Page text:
This masterpiece is way under-read, at least in the US. It is probably way too crazy for classrooms, but it is not too crazy for you.
Giovanni’s Room, James Baldwin
If you read Baldwin in school, you’re likely to tackle Notes of a Native Son or even Go Tell It on the Mountain. But don’t stop there, because if you do, you’ll be missing what might just be Baldwin���s best and most beautiful work, which also happens to be a touchstone of LGBT literature.
Chronic City, Jonathan Lethem
Great book. But way too much weed to make it within a whiff of your classroom. Just look at that cover.
The Other Boleyn Girl, Philippa Gregory
So, this is not a good book to teach you about the reign of Henry VIII, in that it is not accurate at all. But that said, it is very enjoyable, and very sexy, and worth reading if you do not care what actually happened in history, or if you already passed that test with flying colors.
World War Z, Max Brooks
An actually good novel about zombies! Ignore the film.
C, Tom McCarthy
This one is so weird and cryptic that I’m not sure any classroom would know what to do with it. But it’s an incredible read, sparking with intelligence and chemicals, signs and symbols. An ambitious but satisfying experience for anyone.
Bloodchild, Octavia Butler
If your school is really hip, you might read Kindred, but I’d like to ensure that you also gobble up Butler’s dark sucker-punch of a short story collection. After all, you can’t miss her famous “male pregnancy story.”
Heartburn, Nora Ephron
The world would be a better place if everyone read more Nora Ephron.
Foxfire, Joyce Carol Oates
Don’t get any ideas, girls. (Or, you know, do.)
The Sugar Frosted Nutsack, Mark Leyner
Well, there’s that title. Then there’s the fact that this whole novel, like much of Leyner’s work, is a hilarious, bonkers, sideshow roller-coaster freak show. This one features a slew of unusual gods and a metafictional structure. As Ben Marcus wrote, “Think of it as “Pale Fire” written by medically enhanced teenagers who’ve overdosed on smart drugs (while also mastering an arsenal of literary techniques).”
Claudine at School, Colette
Claudine may be at school, but the queen of sultry French literature is best read on a divan accompanied by soft lighting, and without having to write a paper about it afterwards.
Stoner, John Williams
Join the cult of this (now famously) under-read and under-rated novel. You’ll be glad you did.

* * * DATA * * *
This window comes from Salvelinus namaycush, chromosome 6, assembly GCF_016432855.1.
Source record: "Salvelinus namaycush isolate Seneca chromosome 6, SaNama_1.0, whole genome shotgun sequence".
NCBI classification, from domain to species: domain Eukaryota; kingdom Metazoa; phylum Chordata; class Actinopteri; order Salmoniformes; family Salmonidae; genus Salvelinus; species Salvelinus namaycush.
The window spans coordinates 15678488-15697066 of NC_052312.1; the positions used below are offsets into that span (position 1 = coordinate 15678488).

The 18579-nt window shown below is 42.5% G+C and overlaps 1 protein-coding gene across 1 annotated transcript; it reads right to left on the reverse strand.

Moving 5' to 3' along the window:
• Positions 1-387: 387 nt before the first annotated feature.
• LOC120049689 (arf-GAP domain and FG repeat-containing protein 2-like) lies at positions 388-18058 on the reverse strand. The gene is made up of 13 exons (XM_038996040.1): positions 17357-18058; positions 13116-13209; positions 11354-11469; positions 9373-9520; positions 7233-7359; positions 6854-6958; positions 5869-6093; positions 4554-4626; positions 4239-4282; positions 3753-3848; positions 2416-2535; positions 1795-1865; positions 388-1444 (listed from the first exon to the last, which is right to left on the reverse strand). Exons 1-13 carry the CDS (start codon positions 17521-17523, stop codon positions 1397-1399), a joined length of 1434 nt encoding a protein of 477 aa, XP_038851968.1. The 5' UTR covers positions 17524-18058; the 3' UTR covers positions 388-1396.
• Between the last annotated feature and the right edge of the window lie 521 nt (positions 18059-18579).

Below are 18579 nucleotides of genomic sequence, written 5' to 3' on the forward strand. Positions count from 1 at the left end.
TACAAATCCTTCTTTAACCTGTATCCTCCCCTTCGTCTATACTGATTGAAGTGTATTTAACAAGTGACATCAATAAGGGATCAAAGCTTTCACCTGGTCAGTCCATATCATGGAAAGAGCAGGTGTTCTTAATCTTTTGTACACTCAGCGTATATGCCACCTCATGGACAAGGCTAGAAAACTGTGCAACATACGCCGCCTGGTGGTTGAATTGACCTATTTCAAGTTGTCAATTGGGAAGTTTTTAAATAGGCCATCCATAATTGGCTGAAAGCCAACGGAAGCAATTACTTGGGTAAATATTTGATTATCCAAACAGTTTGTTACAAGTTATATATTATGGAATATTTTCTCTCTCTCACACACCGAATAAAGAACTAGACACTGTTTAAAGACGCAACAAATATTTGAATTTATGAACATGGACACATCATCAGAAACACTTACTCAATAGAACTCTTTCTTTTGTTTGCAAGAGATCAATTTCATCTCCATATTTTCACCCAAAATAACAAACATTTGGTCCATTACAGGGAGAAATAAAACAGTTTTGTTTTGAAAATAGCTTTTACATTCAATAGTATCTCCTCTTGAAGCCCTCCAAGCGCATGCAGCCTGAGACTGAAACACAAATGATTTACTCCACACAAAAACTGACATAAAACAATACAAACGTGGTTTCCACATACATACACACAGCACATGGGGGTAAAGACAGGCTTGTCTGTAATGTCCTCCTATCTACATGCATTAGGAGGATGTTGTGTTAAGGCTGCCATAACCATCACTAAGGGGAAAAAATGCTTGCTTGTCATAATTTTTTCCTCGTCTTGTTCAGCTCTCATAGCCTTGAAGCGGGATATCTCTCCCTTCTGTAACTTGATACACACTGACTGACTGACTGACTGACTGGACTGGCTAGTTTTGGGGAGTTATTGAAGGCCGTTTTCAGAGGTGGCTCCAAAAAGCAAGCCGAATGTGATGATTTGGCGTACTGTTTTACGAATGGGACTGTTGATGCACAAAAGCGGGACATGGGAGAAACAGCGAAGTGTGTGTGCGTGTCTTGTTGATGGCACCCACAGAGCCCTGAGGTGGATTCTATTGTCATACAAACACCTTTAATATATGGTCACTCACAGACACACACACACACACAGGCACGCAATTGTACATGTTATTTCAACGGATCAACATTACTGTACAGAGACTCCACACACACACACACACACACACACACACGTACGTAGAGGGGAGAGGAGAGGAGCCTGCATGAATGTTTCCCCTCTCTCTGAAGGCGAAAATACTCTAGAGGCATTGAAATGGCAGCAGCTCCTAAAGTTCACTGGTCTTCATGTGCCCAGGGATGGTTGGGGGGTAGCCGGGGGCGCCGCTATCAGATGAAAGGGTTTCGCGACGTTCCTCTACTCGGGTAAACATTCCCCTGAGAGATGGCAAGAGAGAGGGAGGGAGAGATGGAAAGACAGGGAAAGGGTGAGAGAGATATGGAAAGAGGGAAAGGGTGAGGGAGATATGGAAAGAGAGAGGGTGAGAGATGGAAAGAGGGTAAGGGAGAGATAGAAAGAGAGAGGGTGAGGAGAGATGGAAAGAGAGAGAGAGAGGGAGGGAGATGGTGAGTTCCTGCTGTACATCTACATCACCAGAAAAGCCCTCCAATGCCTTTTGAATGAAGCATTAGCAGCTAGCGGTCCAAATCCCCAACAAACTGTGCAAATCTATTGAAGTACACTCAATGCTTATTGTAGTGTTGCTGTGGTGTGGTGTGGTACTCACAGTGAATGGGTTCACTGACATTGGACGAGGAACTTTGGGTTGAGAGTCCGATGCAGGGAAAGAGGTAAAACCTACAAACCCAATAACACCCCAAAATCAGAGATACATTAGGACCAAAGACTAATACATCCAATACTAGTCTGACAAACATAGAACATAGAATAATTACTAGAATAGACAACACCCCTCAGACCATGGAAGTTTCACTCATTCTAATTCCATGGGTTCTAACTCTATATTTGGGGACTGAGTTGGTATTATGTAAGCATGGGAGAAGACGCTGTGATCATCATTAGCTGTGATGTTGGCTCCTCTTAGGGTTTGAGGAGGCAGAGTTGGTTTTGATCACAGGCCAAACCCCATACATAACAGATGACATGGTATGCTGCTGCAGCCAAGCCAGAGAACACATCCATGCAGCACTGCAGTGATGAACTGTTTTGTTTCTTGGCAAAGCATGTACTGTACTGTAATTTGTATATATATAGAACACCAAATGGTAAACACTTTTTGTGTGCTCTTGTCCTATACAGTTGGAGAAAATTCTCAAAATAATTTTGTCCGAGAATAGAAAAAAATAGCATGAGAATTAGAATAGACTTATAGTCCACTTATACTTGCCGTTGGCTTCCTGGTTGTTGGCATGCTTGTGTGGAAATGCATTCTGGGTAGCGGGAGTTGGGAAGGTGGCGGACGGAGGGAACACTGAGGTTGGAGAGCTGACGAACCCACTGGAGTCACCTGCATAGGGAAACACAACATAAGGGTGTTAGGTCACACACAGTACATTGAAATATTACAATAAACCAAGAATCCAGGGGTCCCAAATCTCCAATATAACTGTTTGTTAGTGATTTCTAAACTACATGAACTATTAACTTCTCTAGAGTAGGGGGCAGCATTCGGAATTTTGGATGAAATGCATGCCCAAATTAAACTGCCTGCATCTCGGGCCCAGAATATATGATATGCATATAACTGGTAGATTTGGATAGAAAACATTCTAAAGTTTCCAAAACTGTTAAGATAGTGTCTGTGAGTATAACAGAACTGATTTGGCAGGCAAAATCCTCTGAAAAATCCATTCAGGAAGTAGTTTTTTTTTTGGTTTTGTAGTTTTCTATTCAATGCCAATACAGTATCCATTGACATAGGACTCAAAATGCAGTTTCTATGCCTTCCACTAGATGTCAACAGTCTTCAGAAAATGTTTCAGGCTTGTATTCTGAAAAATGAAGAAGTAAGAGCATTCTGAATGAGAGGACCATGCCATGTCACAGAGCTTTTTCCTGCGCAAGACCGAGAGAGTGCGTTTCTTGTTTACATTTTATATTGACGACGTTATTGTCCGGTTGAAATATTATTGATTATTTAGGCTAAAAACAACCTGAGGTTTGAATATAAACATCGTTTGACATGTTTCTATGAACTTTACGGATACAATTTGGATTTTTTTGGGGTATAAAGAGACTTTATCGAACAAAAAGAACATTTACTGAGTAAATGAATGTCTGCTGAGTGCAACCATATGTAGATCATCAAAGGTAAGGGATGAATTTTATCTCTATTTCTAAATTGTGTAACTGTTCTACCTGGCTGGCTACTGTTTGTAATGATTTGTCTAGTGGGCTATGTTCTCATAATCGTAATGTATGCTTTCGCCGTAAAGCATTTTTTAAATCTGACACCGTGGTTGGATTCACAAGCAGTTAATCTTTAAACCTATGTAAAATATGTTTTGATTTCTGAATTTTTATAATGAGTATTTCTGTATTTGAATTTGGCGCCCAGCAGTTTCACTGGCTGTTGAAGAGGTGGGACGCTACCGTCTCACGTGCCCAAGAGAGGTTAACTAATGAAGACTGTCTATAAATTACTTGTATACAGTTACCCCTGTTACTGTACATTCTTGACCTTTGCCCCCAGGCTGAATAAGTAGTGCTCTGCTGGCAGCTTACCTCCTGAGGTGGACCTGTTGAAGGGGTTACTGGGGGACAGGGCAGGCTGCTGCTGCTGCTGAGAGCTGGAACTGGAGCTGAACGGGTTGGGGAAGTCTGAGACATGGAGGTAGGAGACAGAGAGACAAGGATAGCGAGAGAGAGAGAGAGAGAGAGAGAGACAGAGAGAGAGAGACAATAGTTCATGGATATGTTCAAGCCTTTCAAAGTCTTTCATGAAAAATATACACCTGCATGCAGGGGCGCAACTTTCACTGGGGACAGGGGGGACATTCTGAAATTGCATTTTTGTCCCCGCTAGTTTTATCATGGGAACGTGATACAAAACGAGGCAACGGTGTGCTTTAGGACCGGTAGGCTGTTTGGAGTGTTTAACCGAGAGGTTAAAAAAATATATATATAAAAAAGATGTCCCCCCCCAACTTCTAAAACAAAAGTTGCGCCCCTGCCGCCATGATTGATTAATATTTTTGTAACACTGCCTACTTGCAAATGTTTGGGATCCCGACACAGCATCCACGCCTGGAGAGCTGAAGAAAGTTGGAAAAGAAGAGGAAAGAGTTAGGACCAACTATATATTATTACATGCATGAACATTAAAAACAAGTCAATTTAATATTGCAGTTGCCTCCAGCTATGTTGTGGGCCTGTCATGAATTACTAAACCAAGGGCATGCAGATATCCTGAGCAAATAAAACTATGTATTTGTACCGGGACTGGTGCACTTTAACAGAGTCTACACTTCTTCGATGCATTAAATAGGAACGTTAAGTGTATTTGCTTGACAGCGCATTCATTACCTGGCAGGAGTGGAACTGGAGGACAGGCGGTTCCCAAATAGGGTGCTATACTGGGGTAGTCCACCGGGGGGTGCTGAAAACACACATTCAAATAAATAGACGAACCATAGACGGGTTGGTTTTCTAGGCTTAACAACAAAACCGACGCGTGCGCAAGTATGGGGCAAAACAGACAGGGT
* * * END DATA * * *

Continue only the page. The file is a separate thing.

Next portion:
Loose Woman, Sandra Cisneros
If a teacher decides to assign sexy poetry, odds are ten to one they’ll choose some Neruda and leave it at that. Double your pleasure with this luscious and kick-ass collection. It might even score you some dates.
Sharp Teeth, Toby Barlow
It’d take a pretty cool teacher to assign this blistering epic werewolf poem.
Brown Girl in the Ring, Nalo Hopkinson
There’s nothing unteachable about Hopkinson’s Caribbean-flavored futuristic fantasy of a first novel; it’s just that it’s woefully under-read. Suggest it at the next PTA meeting.
Clan of the Cave Bear, Jean M. Auel
Everyone needs a little classic trash in their life, especially classic trash about Neanderthal love lives written by a Mensa member, but they’re not likely to encounter it in a classroom.
It, Stephen King
Other than On Writing, Stephen King is usually shunned outside specialized classes. But if you’ve a yen for horror, you already know that he’s worth the extracurricular reading.
Popular Hits of the Showa Era, Ryu Murakami
Another relatively obscure, totally weird number that probably shouldn’t be taught in classrooms but should be read by more people. The “other” Murakami is dark and twisted, and this slim novel recounts a bizarre gang war between a clique of old ladies and a group of young men. Karaoke is also involved.
Thy Neighbor’s Wife, Gay Talese
A modern classic too provocative for the classroom.
Lolita, Vladimir Nabokov
Rarely assigned in high school classes, for obvious reasons. But if you ask me, Nabokov is essential to brain development, and this is still his most luminous work.